In Belly of Paris, Emile Zola described the artist Claude Lantier (the hero of his novel, The Masterpiece) rearranging the meat products in the window of his cousin’s butchers shop. He did this according to an aesthetic sensibility rather than a taxonomy of meat. Chops, confit and charcuterie were instinctively organised into a display that the painter Lantier described as his only true great work. Sales in the shop fell, Lantier was chastised by his cousin and he was never asked to look after the business again. The focus of artistic practice had, in fiction at least, shifted from a rendering of objects in a still life to an arrangement of them.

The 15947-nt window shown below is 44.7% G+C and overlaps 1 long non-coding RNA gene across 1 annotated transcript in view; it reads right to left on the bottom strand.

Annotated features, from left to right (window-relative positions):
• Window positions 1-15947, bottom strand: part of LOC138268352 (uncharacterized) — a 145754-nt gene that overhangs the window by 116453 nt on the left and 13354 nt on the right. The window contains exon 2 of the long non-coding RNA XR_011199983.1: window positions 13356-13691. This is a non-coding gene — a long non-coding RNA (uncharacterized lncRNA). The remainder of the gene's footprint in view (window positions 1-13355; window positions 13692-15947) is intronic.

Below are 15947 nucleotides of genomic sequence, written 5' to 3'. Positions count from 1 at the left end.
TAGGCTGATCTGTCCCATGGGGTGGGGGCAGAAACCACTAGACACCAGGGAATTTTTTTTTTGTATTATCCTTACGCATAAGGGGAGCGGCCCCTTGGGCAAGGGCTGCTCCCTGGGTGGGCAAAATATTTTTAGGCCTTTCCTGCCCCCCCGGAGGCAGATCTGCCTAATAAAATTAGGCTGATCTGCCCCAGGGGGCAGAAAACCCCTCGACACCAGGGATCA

Unspecific Objects questions the relationships between the art object and everyday objects. Without a focus on a particular medium or singular approach, the exhibition uses works by over twenty contemporary artists that contemplate the object in order to consider art’s enduring power to transform. Objects are manipulated, composed, constructed, remodelled, remade, rendered as image, placed, stacked, sculpted, painted or simply offered to the viewer. Some of the works are installed across the two sites of the exhibition; others present themselves as discreet objects. The cumulative effect of the works is a sustained focus on our relationship to things that surround us.